GW students gain millions of views on TikTok

Media Credit: Camille DeSanto | Assistant Photo Editor

Junior Eliza McLamb started gaining a large following last spring after posting videos of herself singing original songs.

Chances are you’ve seen a TikTok posted to the “Overheard at GW” Facebook page where the user prompts “Tell me you’ve never touched a woman without telling me you’ve never touched a woman.” 

Kamau Louis (@realkamau), a junior studying international affairs, sarcastically replies “I’m a junior at George Washington University and I’m majoring in international affairs.” The TikTok amassed nearly 20,000 likes on the app and more than 170,000 views. 

Louis, who uses the platform to showcase his comedy skills, is one of a handful of students who are gaining notoriety on TikTok for their accounts known for social commentary, impersonations, self-love and music. Four students who have gained large followings on TikTok said they originally used the app to pass time or showcase their hobbies but now have a responsibility to keep in touch with their followers through daily content.


He said his most popular videos address GW, D.C. and internship culture, like this one captioned “I worked 60 plus hours at my unpaid internship,” and looped with music that repeats the word “victim,” and this video calling American University the “band kid school” of D.C. in a comedic slideshow.

But the app hasn’t just served as a destination for self-expression. Louis said he met his now-girlfriend on the platform after she commented on one of his videos. 

“I looked at her comment and was like, ‘Oh yeah, this is pretty funny,’’’ Louis said. “Then, you know, one thing led to another and we’ve been dating for the past two months.”

Sam Andrews (@samueljeffersonandrews), a freshman studying political communication, said he likes using the app to make people laugh. Andrews said he has been a creator on YouTube since eighth grade and started using TikTok for fun in fall 2019. 

But after a TikTok he made impersonating “White girls on a tropical vacation” blew up, he began to gain a large following. Now, he boasts 2.1 million followers and more than 120 million likes across all of his videos on the app. 

Andrews said TikTok has an instantaneous nature, in contrast to his work on YouTube.

“It’s like a giant adrenaline game,” Andrews said. “You don’t need to spend hours shooting and editing. It can be a thrill when you start and you see that people like certain things and that you can do it in a minute.”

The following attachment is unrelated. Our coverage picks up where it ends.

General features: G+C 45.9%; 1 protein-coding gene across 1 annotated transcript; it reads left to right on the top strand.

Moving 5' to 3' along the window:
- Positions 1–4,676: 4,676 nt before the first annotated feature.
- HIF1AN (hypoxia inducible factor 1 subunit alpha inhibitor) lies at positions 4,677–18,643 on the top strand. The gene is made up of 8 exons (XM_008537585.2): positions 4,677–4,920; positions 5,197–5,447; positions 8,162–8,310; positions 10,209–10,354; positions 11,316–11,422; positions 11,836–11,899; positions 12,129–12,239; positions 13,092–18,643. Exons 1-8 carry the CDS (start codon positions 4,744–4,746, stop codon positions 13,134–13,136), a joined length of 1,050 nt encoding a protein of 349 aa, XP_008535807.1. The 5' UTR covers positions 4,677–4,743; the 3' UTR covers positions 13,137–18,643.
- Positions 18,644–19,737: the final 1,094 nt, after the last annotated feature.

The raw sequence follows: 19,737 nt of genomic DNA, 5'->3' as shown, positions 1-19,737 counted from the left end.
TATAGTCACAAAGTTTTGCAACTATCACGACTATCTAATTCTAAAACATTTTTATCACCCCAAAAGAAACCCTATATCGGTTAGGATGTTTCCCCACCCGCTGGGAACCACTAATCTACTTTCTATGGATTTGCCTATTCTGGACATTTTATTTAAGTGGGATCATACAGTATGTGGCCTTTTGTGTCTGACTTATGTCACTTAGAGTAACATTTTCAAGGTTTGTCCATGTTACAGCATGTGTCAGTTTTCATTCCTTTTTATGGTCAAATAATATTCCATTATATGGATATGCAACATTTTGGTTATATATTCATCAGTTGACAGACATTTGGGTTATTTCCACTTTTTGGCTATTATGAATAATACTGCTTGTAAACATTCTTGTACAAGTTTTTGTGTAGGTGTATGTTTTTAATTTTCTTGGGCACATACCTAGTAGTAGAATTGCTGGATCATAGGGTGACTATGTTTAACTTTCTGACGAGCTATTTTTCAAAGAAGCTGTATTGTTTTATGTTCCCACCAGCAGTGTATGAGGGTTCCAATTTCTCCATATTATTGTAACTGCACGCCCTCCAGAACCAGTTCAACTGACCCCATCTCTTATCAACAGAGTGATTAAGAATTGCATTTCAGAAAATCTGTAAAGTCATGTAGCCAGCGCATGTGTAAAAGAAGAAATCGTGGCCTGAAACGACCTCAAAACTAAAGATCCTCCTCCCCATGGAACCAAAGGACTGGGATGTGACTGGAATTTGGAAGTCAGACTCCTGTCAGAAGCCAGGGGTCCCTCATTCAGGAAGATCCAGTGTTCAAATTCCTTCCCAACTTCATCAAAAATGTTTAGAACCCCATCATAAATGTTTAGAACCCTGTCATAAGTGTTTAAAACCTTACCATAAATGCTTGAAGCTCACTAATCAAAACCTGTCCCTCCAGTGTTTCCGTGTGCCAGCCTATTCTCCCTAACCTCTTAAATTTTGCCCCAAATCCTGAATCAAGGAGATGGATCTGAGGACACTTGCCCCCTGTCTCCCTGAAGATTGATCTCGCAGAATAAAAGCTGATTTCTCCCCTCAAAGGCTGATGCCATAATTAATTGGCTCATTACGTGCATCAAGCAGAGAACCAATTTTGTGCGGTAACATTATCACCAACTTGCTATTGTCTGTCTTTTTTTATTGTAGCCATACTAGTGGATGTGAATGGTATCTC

Andrews said some of the most meaningful milestones he’s reached on the platform were when he reached 100,000 followers and designed a line of merchandise based on his TikTok persona, like a sweatshirt with an outline of his face that reads “POV King.”

 Jump-starting a music career

For junior Eliza McLamb (@elizamclamb), TikTok has been instrumental in launching her career as a singer-songwriter. She said the app has helped her focus on her music and distribute it to the public.

“I wouldn’t have put my music down any other avenue,” McLamb said. “I’ve been writing songs for a long time, but I always saw it as a side project, like nothing to ever pursue in a serious way.”

McLamb started gaining a mass following last spring after posting herself singing original songs and taking requests from followers for personalized songs. She said she had more time to write while she was traveling cross country during the pandemic and working at farms in Kansas and North Carolina. 

More than 300,000 people now follow McLamb on the app, and she released an EP in December that has racked up more than 1 million streams. McLamb said she worked short hours while in Kansas and was able to dedicate most of her time to songwriting and creating TikTok content.

I posted every day, and every one of those videos hit like a million views or more,” she said. “It was just like a really good week for the algorithm, I guess.”

McLamb also posts social commentary about feminism, the Black Lives Matter movement and casual videos about her life experiences. One video, in which McLamb discusses how the porn industry traumatizes young women, was reposted by activist and former porn star Mia Khalifa on her Instagram. Another one of her TikToks, which discusses 1950s housewife culture, was reposted on the Instagram account @girlboss.

Promoting messages of self-love and wellness

Isabella Attianese (@isabella.lauren), a junior majoring in marketing and sports management, said she uses the platform to promote messages of self-love, empowerment and living a healthy lifestyle through fitness. 

One of her most popular videos, which garnered 2.2 million views, includes audio with the message “treat yourself like someone you loved.” Other videos include commentary on dating, gym and style tips and college life.

Attianese said she likes to address the “unattainable” beauty standards set by social media and how it presents an alternate reality through her content.

“It is really essential to discuss and highlight the fact that we all have flaws,” she said in an email. “Social media has altered the way we perceive one another by making way for endless filters and Photoshop and creating this highlight reel of perfection.”

Today, Attianese has almost 300,000 followers on the app and more than 6 million likes. She said her biggest accomplishments as a creator on TikTok are landing brand deals with small businesses, like These Glasses and Aqua Pura Bracelets, and hearing from her followers that she’s making a difference in their lives and how they view themselves. 

“I also have had a few people reach out to me and tell me how much of a difference my content has made in their life, which is the most significant and meaningful accomplishment I could ask for,” Attianese said.

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